April 1849-December 1849

The Collected Letters, Volume 24


TC TO C. G. DUFFY; 29 September 1849; DOI: 10.1215/lt-18490929-TC-CGD-01; CL 24: 254-257


Chelsea, 29 Septr 1849—

Dear Duffy,

I got your Nation No 1 far up in the Highlands of Scotland; the other Nos (except the 2d, which now lies here again) at successive more southerly points; and finally, the night before last, on my return home from these long roamings, I found your Letter,1 left by mistake of somebody here instead of being forwarded, and safe, tho' among a heap of rubbish. This is what news I have had of you since the day you rolled away from me on the street of Stranorlar; news enough if one will consider it well, and spread it out to all its expansion.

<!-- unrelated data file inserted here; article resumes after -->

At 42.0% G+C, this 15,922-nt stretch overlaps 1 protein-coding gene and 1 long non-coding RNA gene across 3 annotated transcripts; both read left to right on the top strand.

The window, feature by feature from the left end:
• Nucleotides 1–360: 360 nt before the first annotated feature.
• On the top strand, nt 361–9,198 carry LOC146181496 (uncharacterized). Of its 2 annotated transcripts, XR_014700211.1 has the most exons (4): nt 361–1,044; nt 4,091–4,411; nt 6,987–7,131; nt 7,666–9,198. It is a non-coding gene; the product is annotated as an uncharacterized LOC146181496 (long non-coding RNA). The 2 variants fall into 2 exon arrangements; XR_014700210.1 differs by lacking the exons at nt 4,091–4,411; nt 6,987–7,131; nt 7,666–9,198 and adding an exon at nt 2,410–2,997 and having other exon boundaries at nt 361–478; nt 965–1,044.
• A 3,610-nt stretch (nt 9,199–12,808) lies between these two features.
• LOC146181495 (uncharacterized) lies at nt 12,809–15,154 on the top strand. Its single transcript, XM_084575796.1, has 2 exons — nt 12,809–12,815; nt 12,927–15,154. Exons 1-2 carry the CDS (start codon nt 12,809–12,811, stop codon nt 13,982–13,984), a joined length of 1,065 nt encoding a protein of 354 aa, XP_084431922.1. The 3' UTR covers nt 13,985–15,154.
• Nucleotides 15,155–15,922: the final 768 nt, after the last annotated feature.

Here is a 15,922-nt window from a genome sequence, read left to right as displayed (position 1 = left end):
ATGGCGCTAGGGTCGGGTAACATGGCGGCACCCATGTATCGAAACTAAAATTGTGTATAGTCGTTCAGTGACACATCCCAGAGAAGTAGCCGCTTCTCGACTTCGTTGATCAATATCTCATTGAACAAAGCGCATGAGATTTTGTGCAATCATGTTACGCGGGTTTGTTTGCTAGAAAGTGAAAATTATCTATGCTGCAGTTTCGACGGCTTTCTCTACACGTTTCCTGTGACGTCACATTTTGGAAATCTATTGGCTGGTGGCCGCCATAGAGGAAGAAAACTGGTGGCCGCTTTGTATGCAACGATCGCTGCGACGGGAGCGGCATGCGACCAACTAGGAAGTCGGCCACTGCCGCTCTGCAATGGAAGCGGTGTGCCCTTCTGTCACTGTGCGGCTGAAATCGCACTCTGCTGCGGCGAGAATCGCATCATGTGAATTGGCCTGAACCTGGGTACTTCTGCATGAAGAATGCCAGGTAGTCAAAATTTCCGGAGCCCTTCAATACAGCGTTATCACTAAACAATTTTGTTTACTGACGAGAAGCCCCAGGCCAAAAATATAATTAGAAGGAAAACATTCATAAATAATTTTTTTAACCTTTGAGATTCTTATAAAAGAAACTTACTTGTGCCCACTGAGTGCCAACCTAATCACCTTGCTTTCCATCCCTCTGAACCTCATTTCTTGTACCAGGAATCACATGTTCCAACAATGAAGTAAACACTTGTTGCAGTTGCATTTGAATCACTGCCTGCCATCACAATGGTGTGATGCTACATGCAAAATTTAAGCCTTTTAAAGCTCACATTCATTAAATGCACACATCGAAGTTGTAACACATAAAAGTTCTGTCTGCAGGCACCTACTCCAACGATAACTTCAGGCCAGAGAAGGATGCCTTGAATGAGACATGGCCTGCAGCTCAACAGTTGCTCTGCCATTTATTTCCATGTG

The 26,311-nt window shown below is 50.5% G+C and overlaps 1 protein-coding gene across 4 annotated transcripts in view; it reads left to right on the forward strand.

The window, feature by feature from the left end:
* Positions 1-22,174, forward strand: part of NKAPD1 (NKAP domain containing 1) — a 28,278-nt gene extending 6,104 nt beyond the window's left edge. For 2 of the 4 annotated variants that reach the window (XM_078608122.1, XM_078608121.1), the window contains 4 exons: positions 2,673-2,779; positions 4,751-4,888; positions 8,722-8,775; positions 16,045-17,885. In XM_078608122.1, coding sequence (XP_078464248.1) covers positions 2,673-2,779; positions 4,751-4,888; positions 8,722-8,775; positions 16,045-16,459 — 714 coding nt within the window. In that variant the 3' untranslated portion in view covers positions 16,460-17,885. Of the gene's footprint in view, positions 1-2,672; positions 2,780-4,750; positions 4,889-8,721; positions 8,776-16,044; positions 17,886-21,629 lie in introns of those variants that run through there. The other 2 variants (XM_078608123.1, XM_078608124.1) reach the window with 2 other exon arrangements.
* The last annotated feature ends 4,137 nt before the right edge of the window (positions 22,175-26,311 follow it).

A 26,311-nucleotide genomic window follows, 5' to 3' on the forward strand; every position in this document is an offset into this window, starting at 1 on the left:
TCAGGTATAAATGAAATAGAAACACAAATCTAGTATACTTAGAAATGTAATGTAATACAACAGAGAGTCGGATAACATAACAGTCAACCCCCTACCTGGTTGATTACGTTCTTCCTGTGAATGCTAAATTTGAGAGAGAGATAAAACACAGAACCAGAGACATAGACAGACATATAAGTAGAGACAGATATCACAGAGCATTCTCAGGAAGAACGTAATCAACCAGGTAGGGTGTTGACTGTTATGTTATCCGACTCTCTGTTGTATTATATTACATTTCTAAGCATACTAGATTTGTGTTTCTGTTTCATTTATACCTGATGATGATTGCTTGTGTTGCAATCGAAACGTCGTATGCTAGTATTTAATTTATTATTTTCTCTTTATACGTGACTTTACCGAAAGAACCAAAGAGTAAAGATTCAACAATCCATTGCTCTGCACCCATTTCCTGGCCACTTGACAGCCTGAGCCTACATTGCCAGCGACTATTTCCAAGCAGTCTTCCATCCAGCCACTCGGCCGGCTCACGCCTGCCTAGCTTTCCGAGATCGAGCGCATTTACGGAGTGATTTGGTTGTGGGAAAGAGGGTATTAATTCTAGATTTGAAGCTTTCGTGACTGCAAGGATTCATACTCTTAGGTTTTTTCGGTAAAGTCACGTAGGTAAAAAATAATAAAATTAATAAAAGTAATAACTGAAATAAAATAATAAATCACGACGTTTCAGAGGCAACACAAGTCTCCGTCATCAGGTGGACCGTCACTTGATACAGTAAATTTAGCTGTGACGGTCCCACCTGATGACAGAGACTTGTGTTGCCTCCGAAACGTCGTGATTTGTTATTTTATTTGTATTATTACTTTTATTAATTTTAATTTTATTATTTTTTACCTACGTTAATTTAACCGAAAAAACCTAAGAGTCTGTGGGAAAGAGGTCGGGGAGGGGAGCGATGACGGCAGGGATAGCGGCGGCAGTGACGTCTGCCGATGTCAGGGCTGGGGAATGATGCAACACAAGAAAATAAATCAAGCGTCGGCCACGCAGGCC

I like the new Nation very well, especially No 3 of it, which was the second that reached me. I seem to see there a beam of real star-fire and manful insight and endeavour, shooting forth from amid the old too-smoky and fuliginous elements; and destined yet, by Heaven's blessing, to subdue them all to itself, and beam clearer and clearer by whatever real substance was in them. I wish much,—perhaps you do not know, or decipher from my vehement and impatient speech, how much I wish,— that it may be so. Better or worse, yours is the only voice I hear in Ireland entitled to any considerable regard from me. The one human voice there, amid the infinite barking and howling which is all we have heard this long while! May you truly love wisdom; and regard all other things, popularities, nationalities &c &c as mere noise and nonsense in comparison: him that is loyal to wisdom wisdom will reward, and him only; he shall “acquire strength by going,” for all the Universe is on his side, and his light, in the darkest of nights, even in Ireland's night of 1849, “shall shine more and more unto the perfect day.”2 Your temptations, and open and disguised impediments, I discern too well, will be many; but the task is great, and if you front them well, the prize too is great. Courage, patience, the eye to see, and the heart to endure and do: may these be yours, and all that follows from them!